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Ben Zimmerman – The Baltika Years

Software

Ben Zimmerman - The Baltika YearsRecorded over the space of ten years up until the early part of the current century, The Baltika Years gathers together a selection of recordings that Ben Zimmerman made almost entirely from samples he manipulated using software running on the now long-defunct Tandy DeskMate computer operating system.

Working around and within the limitations of the music software available on DeskMate (such as 22 kHz  8-bit audio), Zimmerman recorded a range of compositions, some lengthy (the side-long “Phyllis” on the first disc) and others ranging from half a minute to five minutes at the most. Lurking behind the haze of tape hiss and lo-fi digital sound sources is a collection of surprisingly bright music which operates somewhere at the interface between the DIY cassette-trading underground of the Eighties and Nineties and the avant-garde as imagined by 8-bit computer nerds.

Where the likes of Front 242 used their (16-bit) Amigas to construct the bit-mapped graphics of their album sleeves and a host of others took advantage of the Atari ST’s MIDI ports to connect their electronic instruments together to make dance and other musics in a cyberpunk blur which soon took over the world, Zimmerman mashed up his samples with all the cut’n’paste frenzy of the devoted bricoleur, and the results manage to sound older than they actually are, if anything.

Dog barks (if that’s what they truly are) and shaken, strummed and clunked objects shimmer and frazzle past in an often dizzying parade of sounds and sensations. It’s sometimes curiously like being pulled into the bells and whistles of Walt Disney‘s 1928 short Steamboat Willie, and the cartoon-like flavour is added to by the way in which Zimmerman layers his repetitive samples, built using a restricted palette constrained by the limitations of both soft- and hardware. At others, the electronic tones pulse and ripple into deracinated loops where all that hiss and compression at once flatten and give the sounds their own particular textural warmth (lovingly given the full Dubplates & Mastering treatment in Berlin too, no less) — and who can resist track titles like “Redecorated Proto-Computations”, “75000multicolouredorgasmaticballoons” or “The Space Jack Hummer” either?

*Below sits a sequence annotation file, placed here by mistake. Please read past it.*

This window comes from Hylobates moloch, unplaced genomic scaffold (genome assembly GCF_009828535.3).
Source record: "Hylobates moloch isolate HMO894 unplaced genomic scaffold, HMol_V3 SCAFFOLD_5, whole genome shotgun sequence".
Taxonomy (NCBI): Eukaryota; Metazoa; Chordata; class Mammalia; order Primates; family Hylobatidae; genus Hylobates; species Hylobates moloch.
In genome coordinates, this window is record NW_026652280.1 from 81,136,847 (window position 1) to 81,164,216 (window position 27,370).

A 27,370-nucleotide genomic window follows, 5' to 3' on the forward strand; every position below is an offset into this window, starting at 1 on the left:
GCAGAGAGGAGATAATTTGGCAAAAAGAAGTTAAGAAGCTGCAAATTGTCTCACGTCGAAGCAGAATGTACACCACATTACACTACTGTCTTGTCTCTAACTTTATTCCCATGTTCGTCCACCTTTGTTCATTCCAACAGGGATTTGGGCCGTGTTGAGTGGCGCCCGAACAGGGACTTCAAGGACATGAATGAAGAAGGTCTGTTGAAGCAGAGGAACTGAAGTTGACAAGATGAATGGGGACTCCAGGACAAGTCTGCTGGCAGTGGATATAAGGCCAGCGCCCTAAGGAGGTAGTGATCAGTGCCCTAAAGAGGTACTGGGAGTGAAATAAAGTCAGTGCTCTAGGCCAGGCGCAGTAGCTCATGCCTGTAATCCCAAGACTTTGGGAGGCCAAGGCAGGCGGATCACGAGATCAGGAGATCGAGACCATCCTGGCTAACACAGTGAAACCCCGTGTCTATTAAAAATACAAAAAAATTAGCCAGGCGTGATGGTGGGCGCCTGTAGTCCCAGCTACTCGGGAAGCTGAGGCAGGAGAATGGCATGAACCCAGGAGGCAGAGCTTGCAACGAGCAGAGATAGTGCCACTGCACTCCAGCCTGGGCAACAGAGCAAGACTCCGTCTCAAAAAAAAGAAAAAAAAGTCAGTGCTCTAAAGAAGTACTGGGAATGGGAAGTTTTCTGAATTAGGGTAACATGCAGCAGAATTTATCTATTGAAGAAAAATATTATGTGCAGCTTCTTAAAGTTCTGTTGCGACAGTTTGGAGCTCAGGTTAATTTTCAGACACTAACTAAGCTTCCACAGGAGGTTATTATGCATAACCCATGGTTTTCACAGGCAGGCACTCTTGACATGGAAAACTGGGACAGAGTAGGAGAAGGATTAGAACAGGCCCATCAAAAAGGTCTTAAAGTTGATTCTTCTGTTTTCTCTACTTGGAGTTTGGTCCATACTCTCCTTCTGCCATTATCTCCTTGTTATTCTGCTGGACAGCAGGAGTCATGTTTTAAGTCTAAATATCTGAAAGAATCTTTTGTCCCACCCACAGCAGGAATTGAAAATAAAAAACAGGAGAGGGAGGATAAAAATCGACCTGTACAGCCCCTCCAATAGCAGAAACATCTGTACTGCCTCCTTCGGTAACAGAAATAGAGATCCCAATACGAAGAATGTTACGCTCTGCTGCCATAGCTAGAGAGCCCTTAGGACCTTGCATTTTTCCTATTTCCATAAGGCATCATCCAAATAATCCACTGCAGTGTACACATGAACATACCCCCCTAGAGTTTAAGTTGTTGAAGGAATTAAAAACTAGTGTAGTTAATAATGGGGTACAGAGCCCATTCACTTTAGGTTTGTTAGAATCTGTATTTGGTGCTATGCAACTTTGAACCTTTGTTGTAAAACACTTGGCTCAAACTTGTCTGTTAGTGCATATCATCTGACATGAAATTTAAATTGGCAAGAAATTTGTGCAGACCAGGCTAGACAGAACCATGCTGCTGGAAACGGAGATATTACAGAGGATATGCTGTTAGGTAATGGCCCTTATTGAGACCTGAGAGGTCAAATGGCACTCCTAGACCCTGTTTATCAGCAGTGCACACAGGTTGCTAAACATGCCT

Side C is where the samples are given a thorough rinsing, shuddering, trilling and stomping in bursts and flecks of rhythmic fragments whose very lack of obvious direction becomes their own self-perpetuating form along the way. The intrusion of what is presumably a real piano recording in “Life Without Liz” adds a sombre note, while “One-liter Plastic Bottle” offers a thirty-second glimpse of 8-bit Tandy Neubauten rhythms that preface “Now I Am Numb’s” blast of low-res minimalist breakcore.

But it’s the six parts of Side D’s “Pausebreak” which bracket the experimental snippets which have transpired since Side A’s longform extravaganza with an altogether more febrile set of constructions. Here Zimmerman stutters and trips out into a drum’n’bass symphony in posterised synaesthetic style, breakbeats and looping drum patterns colliding clumsily at first but then accumulating growing sense of monomaniacal conviction against a flurry of mid-range tones, ominously warped piano counter-melodies and stop-start drum machine beats. It’s like being thrust into an alternate universe where junglism was spewed forth in gouts of self-transforming code, and it’s easy to forget just how much dedicated programming Zimmerman must have put into what is actually quite an impressive piece of work, laying the production values to one side, and even maybe taking time to revel in their low fidelity.

As with the recently rediscovered experimental computer recordings of Bob Lee, AKA -bøb-, The Baltika Years is perhaps not for those expecting a polished, groundbreaking artefact to glide smoothly across the ears and to disappear into the catalogue of mildy-interesting rediscovered gems from the not-so distant past. It may not shatter anyone’s reality tunnels, dragging them blinking into a stunned realisation of what treasures DeskMate could produce; more it’s an impressive collection from a musician who used the limited tools available to him to make something unique.

-Richard Fontenoy-

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